Prisoners who obtain some form of education while behind bars are less likely to return to crime and more likely to gain employment once they are released, according to a broad new analysis of data.
The Rand Corporation, which conducts research to aid policymakers, presented the findings of their recent report on correctional education on Capitol Hill Tuesday, confirming researchers’ long-held belief that broadening access to education such as high school equivalency and post-secondary education programs can reduce an ex-convict’s likelihood of returning to jail.
The Rand study compiled the results of existing data from 50 studies of education programs within correctional facilities, and concluded that inmates who had taken part in an education program while behind bars were 43% less likely to be sent back to prison than those who did not. The study also said prisoners who receive an education while in jail were 13% more likely to obtain employment, but cautioned that there was insufficient research on post-incarceration employment rates.
Around 95% of U.S. prisoners are released, but many lack the education and skills necessary to properly reintegrate into their community, which has contributed to historically high recidivism rates. Statistics from the Bureau of Justice found that 51.8% of people released from 15 state prisons in 1994 returned to prison within three years. A Pew research survey found that over 40% of those released in 1999 and 2004 were back in prison within three years.
Rand estimates that for every $1 spent on providing educational training, states could cut incarceration costs by $5. “The debate is no longer about whether or not correctional education is effective or whether it’s cost effective,” said Lois Davis, a senior policy researcher at Rand. “We really should be focusing on the gaps in our knowledge and the data to inform policymaking, as well as where there are opportunities to move forward.”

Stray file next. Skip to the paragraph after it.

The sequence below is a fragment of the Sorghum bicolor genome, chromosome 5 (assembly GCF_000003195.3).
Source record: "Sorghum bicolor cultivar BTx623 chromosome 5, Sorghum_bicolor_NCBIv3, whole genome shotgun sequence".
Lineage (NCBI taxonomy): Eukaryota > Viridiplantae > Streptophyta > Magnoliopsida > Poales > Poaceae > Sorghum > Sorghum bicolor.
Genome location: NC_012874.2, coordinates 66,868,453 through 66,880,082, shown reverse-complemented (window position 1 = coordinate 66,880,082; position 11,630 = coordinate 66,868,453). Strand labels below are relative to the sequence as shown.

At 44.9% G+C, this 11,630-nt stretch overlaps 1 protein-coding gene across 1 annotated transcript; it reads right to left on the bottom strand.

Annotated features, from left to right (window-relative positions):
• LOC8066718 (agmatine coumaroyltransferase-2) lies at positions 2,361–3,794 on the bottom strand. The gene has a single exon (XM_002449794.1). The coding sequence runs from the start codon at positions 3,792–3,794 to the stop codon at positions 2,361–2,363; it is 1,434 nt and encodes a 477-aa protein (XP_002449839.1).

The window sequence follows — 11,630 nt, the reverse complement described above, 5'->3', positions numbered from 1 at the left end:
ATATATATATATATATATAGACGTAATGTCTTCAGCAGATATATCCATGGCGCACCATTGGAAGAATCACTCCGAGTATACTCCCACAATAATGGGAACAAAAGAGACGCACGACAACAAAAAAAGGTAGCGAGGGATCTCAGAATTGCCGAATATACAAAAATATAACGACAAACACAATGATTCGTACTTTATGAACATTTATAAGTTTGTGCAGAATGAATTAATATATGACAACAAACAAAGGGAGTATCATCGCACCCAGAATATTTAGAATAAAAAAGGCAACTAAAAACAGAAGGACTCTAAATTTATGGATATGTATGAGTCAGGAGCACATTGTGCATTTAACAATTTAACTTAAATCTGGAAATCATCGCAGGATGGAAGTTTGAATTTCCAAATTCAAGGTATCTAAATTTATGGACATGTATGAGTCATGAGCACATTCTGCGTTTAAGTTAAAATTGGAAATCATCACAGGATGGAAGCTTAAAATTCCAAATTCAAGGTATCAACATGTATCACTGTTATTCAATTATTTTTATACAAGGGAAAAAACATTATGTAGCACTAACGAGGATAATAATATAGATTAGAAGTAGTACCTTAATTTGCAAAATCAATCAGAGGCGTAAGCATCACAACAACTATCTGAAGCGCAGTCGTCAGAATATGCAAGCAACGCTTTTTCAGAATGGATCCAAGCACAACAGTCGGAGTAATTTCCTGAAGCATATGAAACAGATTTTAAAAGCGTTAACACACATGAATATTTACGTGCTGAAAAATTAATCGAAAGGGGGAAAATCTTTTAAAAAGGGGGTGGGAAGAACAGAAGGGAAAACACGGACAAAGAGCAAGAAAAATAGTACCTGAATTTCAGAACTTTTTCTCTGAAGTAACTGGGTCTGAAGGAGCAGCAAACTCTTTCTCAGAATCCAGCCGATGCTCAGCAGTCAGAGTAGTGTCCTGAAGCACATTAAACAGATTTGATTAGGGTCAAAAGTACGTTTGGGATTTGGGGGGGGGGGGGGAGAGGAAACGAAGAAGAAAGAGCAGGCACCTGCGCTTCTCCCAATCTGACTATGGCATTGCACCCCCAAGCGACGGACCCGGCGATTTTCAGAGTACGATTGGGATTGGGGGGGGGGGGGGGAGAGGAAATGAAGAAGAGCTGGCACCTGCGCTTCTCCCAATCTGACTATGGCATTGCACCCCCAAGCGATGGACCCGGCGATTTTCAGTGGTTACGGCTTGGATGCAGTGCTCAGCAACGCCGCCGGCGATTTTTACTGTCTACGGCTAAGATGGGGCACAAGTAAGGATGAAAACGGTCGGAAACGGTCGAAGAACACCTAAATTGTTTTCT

And large gaps do still exist. There is little comprehensive data on how effective education programs are in juvenile facilities, where inmates have a right to an education, and little research on the impact education programs have on employment outcomes, not just a person’s likelihood of returning to prison.
“Recidivism is obviously important but it is not the only thing,” Jesse Jannetta of the Urban Institute told TIME. “Investing in things like prison education is a way to not just have people not reoffend, but have them be successful wage earners and go back and make biggest possible contribution to their communities.”